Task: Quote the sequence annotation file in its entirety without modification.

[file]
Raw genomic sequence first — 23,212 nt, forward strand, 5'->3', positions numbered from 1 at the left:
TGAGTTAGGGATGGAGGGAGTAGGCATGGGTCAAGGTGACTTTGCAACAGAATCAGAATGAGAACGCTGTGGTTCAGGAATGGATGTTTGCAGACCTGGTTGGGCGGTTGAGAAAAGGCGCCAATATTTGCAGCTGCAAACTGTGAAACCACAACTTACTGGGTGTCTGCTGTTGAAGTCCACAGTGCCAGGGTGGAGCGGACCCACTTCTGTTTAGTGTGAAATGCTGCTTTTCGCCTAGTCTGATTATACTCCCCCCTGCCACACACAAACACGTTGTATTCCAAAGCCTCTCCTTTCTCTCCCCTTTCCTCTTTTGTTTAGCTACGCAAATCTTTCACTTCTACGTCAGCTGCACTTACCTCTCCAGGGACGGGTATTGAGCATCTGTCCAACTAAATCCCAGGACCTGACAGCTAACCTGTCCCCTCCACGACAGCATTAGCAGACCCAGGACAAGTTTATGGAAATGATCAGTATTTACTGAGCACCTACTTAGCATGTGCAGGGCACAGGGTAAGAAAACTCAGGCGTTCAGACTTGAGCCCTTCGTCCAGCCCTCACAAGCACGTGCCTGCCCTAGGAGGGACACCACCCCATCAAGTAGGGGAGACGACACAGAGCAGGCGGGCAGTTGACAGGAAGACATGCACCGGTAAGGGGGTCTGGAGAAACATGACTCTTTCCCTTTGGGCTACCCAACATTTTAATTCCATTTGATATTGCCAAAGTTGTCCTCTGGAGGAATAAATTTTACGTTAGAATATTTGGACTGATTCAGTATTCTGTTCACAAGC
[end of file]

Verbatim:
Raw genomic sequence first — 23,212 nt, forward strand, 5'->3', positions numbered from 1 at the left:
TGAGTTAGGGATGGAGGGAGTAGGCATGGGTCAAGGTGACTTTGCAACAGAATCAGAATGAGAACGCTGTGGTTCAGGAATGGATGTTTGCAGACCTGGTTGGGCGGTTGAGAAAAGGCGCCAATATTTGCAGCTGCAAACTGTGAAACCACAACTTACTGGGTGTCTGCTGTTGAAGTCCACAGTGCCAGGGTGGAGCGGACCCACTTCTGTTTAGTGTGAAATGCTGCTTTTCGCCTAGTCTGATTATACTCCCCCCTGCCACACACAAACACGTTGTATTCCAAAGCCTCTCCTTTCTCTCCCCTTTCCTCTTTTGTTTAGCTACGCAAATCTTTCACTTCTACGTCAGCTGCACTTACCTCTCCAGGGACGGGTATTGAGCATCTGTCCAACTAAATCCCAGGACCTGACAGCTAACCTGTCCCCTCCACGACAGCATTAGCAGACCCAGGACAAGTTTATGGAAATGATCAGTATTTACTGAGCACCTACTTAGCATGTGCAGGGCACAGGGTAAGAAAACTCAGGCGTTCAGACTTGAGCCCTTCGTCCAGCCCTCACAAGCACGTGCCTGCCCTAGGAGGGACACCACCCCATCAAGTAGGGGAGACGACACAGAGCAGGCGGGCAGTTGACAGGAAGACATGCACCGGTAAGGGGGTCTGGAGAAACATGACTCTTTCCCTTTGGGCTACCCAACATTTTAATTCCATTTGATATTGCCAAAGTTGTCCTCTGGAGGAATAAATTTTACGTTAGAATATTTGGACTGATTCAGTATTCTGTTCACAAGC